who wants an electric car now? – fr

who wants an electric car now? – fr

If the sufficiency could be bottled and burned, East Coast drivers would have had no problem this week.
The stuff was spouting from Teslas, Nissan Leafs, and all the other electric vehicles silently walking past dry gas pumps and frantic drivers filling all kinds of containers with rapidly dropping fuel. When the accumulators turned to plastic bags, the righteousness clean, green observers, no doubt, have reached the red line.

“Now is definitely a good time to become an EV driver,” said Matthew Lewis, a Clemson University economist, from his home in northwestern South Carolina. “There is no gas around here at all.”

Gas stations are slowly filling their tanks over the weekend, but will the Colonial Pipeline debacle – a hack that shut down the country’s largest gas pipeline and triggered panic that has exacerbated shortages – will it trigger a wave of sales of electric vehicles? The short answer, according to economists like Lewis: probably not. But there is a big “but” to consider.

Even though some gas stations are drying up in the Southeast, the average price per gallon in the United States remains well below where it hovered between 2011 and 2014.
Photographer: Kena Betancur / AFP / Getty Images

Historically, gasoline is not a very elastic product, that is, drivers are not very sensitive to fluctuations in its price – at least not sensitive enough to change their driving habits or buy a greener vehicle. In fact, there is evidence that American drivers have become less sensitive to rising gasoline prices in recent years. A A 2006 study by economists at the University of California found a 10-fold decrease in gas elasticity between the late 1970s and early 2000s. The authors cited an increase in suburban development. and commuting, associated with a decline in public transport; more efficient vehicles may also have played a role, economists have argued.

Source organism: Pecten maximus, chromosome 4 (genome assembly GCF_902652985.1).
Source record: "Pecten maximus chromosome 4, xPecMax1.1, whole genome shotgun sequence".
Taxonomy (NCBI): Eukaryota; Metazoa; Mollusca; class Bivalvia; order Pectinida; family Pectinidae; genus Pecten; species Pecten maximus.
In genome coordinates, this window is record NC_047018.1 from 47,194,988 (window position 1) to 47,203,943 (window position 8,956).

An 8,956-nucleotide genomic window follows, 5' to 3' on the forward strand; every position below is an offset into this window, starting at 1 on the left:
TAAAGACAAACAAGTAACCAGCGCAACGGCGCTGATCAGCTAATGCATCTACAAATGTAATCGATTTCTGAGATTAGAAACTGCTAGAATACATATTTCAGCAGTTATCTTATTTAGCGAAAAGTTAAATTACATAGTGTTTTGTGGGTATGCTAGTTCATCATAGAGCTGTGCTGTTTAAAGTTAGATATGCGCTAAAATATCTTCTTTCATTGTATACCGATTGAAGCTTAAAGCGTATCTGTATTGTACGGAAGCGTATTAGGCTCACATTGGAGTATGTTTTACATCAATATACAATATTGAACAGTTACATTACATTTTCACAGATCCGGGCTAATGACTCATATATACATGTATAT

When oil prices fell in 2014, sales of hybrid vehicles also fell, suggesting a weak correlation, according to BloombergNEF. However, the adoption rate of fully electric vehicles did not deviate, it remained stable, suggesting that the Tesla crowd was making buying decisions based on environment and personal choice rather than monthly gas bills. This is not surprising given the average price of electric vehicles at the time; almost all of the product category fell into the “luxury” segment.


Sales of electric vehicles have grown in recent years, despite a collapse in gasoline prices.

Source: Bloomberg Intelligence

For almost all products, the elasticity of demand depends largely on two things: duration and alternatives. For the first, people do not reduce demand unless the price hikes drag on. It appears to be the case this week: Even as gas stations dried up, prices have only climbed 4.8% in the past two weeks. AT $ 3.04 per gallon, the average price in the United States remains well below where it hovered between 2011 and 2014.

A bullish economy – especially in a tight job market – tends to trump any penny at the pump. Usually when we are working we are driving. When we earn more, we buy bigger, less efficient vehicles and drive more.

Electric kilometers can also run dry. Frank Wolak, a Stanford economist, noted that widespread blackouts are much more common today than pipeline shutdowns. Indeed, energy officials across the American West warn against a summer of power outages, as extreme heat forces utilities to shut down dirty factories and switch to wind and solar power generation.


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